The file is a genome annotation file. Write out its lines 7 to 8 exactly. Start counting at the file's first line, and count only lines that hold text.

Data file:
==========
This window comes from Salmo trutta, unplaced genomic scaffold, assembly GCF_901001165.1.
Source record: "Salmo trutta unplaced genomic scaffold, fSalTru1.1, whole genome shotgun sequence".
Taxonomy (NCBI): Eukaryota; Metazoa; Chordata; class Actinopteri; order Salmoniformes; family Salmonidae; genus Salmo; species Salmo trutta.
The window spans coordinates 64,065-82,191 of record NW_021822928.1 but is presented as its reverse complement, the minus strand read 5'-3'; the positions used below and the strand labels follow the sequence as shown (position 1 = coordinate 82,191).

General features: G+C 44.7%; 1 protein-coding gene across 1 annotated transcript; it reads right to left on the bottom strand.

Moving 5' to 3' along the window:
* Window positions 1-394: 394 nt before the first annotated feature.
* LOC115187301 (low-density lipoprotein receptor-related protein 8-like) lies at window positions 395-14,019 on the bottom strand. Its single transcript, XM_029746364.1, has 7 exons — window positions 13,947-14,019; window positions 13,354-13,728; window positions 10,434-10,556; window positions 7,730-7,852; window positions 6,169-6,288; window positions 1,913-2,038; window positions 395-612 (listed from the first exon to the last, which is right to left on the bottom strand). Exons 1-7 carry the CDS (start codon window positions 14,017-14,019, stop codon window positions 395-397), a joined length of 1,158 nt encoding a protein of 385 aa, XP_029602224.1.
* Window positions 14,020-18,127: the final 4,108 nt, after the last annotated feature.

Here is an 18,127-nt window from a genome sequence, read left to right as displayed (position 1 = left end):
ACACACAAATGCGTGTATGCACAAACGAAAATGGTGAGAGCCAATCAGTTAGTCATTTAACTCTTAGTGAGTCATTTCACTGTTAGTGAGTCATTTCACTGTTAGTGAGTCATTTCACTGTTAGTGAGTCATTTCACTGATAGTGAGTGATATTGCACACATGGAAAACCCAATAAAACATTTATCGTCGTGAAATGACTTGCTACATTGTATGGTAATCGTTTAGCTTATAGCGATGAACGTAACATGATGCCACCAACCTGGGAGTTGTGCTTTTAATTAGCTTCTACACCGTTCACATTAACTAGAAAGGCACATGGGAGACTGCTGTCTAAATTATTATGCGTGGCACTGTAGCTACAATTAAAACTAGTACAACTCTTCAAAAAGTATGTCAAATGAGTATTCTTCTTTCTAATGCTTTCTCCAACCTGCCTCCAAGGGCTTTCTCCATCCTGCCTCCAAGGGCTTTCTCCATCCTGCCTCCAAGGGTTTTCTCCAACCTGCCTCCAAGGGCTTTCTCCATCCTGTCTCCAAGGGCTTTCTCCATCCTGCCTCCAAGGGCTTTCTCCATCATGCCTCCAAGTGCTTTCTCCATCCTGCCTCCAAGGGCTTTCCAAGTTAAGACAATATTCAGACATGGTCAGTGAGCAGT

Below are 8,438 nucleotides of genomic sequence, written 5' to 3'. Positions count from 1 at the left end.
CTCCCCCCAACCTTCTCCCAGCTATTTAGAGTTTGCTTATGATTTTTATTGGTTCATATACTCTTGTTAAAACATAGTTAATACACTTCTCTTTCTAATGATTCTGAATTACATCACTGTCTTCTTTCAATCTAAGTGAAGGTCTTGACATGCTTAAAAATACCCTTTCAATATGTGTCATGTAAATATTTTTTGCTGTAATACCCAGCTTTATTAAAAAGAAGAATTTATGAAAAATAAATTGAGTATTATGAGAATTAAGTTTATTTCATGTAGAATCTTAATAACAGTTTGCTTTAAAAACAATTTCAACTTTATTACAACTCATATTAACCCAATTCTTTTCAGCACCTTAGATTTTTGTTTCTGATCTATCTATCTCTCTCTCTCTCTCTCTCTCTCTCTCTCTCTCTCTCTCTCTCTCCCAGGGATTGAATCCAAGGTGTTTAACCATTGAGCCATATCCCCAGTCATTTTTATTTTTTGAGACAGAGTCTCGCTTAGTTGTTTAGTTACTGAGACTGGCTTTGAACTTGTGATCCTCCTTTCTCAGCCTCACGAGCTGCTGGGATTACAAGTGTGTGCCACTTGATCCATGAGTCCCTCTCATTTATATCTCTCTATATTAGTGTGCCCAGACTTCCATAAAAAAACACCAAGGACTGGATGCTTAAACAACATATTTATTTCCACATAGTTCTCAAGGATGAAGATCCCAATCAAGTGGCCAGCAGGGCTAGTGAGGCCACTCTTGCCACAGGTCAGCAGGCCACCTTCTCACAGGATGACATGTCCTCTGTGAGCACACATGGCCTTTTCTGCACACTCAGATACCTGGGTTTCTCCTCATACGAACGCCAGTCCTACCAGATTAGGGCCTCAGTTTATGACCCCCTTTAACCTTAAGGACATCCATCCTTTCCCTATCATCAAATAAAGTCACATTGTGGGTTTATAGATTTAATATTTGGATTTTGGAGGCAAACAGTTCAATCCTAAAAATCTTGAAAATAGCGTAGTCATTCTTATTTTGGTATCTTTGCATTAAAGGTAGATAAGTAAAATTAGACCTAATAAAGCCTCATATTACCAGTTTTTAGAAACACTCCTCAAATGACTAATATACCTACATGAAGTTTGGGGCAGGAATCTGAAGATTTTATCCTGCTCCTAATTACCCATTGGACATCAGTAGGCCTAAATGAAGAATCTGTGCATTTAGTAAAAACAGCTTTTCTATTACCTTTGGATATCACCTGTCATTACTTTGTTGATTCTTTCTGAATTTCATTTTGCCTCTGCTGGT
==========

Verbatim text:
* Window positions 1-394: 394 nt before the first annotated feature.
* LOC115187301 (low-density lipoprotein receptor-related protein 8-like) lies at window positions 395-14,019 on the bottom strand. Its single transcript, XM_029746364.1, has 7 exons — window positions 13,947-14,019; window positions 13,354-13,728; window positions 10,434-10,556; window positions 7,730-7,852; window positions 6,169-6,288; window positions 1,913-2,038; window positions 395-612 (listed from the first exon to the last, which is right to left on the bottom strand). Exons 1-7 carry the CDS (start codon window positions 14,017-14,019, stop codon window positions 395-397), a joined length of 1,158 nt encoding a protein of 385 aa, XP_029602224.1.